Women’s marches in Boston and Washington, D.C. provide outlet for anger and pride

The Boston Women’s March for America spanned nearly the entire day of Jan. 21 and multiple city blocks, with the Boston Common in the center. The center stage on the Common featured speeches from government officials and concerts from local musicians. Crowds packed into the park carrying a plethora of homemade signs addressing the new administration’s discrimination against women, the LBGTQ community, people of color, immigrants and more. The march itself began at the Boston Common, went around the Public Garden and looped down Commonwealth Avenue.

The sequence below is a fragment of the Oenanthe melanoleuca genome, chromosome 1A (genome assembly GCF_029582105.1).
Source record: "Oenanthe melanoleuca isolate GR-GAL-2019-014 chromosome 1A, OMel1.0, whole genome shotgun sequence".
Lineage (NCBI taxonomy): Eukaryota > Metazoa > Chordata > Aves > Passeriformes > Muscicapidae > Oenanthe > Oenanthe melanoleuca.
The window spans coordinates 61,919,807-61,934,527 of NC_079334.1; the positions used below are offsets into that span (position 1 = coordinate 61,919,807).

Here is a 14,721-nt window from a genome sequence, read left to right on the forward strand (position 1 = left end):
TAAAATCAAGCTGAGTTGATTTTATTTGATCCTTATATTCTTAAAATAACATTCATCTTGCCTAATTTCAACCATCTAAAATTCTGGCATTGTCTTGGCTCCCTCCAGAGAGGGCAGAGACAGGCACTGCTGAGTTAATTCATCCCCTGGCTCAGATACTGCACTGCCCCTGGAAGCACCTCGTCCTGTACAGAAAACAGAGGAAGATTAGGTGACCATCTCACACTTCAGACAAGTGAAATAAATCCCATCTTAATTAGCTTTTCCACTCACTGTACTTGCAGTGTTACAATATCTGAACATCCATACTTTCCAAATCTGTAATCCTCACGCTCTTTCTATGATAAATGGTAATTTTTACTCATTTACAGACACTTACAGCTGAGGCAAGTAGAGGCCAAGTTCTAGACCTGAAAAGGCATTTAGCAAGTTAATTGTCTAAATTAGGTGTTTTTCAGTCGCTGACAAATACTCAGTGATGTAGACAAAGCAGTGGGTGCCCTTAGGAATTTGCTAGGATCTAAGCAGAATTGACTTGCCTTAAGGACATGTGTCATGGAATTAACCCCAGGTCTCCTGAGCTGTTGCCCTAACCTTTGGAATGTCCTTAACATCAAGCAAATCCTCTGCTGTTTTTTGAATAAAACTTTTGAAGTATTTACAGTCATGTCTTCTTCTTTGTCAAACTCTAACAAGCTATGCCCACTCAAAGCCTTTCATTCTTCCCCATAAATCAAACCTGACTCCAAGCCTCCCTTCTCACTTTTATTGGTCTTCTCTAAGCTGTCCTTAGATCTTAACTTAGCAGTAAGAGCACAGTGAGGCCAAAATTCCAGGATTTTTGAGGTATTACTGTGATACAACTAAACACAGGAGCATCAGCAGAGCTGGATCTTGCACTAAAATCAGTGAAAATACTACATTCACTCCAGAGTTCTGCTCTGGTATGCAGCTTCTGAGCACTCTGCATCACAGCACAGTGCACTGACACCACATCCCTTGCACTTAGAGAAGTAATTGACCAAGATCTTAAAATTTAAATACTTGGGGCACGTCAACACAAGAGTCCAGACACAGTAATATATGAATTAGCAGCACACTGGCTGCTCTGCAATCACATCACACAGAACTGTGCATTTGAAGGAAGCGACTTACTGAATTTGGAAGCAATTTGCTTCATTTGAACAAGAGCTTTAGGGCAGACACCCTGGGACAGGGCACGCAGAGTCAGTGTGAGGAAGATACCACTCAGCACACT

The Women’s March on Washington had, by some estimates, over a million people in attendance. The event was scheduled to include a rally beginning at 10 a.m. and a march beginning at 1 p.m. Given the enormous and unexpected number of marchers, the planned route eventually grew to encompass all of the National Mall, as people collectively walked to The Ellipse in front of the White House. Marchers broke out in chants and ground swells of emotion caused people to cheer. Marchers sang periodically as people of all ages, races and genders walked down Independence and Constitution Ave. Some marchers held signs provided by national associations and interest groups, while others brought their own from home. People made impassioned pleas for justice, democracy and respect.